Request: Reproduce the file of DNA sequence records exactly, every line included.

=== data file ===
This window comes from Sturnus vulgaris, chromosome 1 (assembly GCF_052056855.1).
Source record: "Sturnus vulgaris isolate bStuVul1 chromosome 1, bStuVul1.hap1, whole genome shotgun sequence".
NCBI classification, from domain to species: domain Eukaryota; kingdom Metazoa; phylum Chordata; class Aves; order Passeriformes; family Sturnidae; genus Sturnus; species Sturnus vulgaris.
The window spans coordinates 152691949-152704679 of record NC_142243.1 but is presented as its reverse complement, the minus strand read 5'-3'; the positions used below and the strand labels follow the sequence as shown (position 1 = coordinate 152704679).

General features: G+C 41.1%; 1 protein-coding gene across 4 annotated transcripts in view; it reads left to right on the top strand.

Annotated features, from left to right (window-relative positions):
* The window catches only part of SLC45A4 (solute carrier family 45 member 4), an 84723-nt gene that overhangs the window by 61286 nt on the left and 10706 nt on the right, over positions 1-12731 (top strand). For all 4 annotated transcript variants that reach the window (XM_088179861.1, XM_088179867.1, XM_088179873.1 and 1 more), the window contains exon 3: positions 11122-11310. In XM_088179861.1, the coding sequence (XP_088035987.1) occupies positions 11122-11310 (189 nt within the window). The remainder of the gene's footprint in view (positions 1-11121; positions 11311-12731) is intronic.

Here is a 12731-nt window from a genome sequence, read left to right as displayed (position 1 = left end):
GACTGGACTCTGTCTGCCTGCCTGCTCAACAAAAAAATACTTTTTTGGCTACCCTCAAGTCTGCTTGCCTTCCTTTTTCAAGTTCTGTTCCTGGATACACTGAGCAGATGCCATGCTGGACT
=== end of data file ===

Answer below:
This window comes from Sturnus vulgaris, chromosome 1 (assembly GCF_052056855.1).
Source record: "Sturnus vulgaris isolate bStuVul1 chromosome 1, bStuVul1.hap1, whole genome shotgun sequence".
NCBI classification, from domain to species: domain Eukaryota; kingdom Metazoa; phylum Chordata; class Aves; order Passeriformes; family Sturnidae; genus Sturnus; species Sturnus vulgaris.
The window spans coordinates 152691949-152704679 of record NC_142243.1 but is presented as its reverse complement, the minus strand read 5'-3'; the positions used below and the strand labels follow the sequence as shown (position 1 = coordinate 152704679).

General features: G+C 41.1%; 1 protein-coding gene across 4 annotated transcripts in view; it reads left to right on the top strand.

Annotated features, from left to right (window-relative positions):
* The window catches only part of SLC45A4 (solute carrier family 45 member 4), an 84723-nt gene that overhangs the window by 61286 nt on the left and 10706 nt on the right, over positions 1-12731 (top strand). For all 4 annotated transcript variants that reach the window (XM_088179861.1, XM_088179867.1, XM_088179873.1 and 1 more), the window contains exon 3: positions 11122-11310. In XM_088179861.1, the coding sequence (XP_088035987.1) occupies positions 11122-11310 (189 nt within the window). The remainder of the gene's footprint in view (positions 1-11121; positions 11311-12731) is intronic.

Here is a 12731-nt window from a genome sequence, read left to right as displayed (position 1 = left end):
GACTGGACTCTGTCTGCCTGCCTGCTCAACAAAAAAATACTTTTTTGGCTACCCTCAAGTCTGCTTGCCTTCCTTTTTCAAGTTCTGTTCCTGGATACACTGAGCAGATGCCATGCTGGACT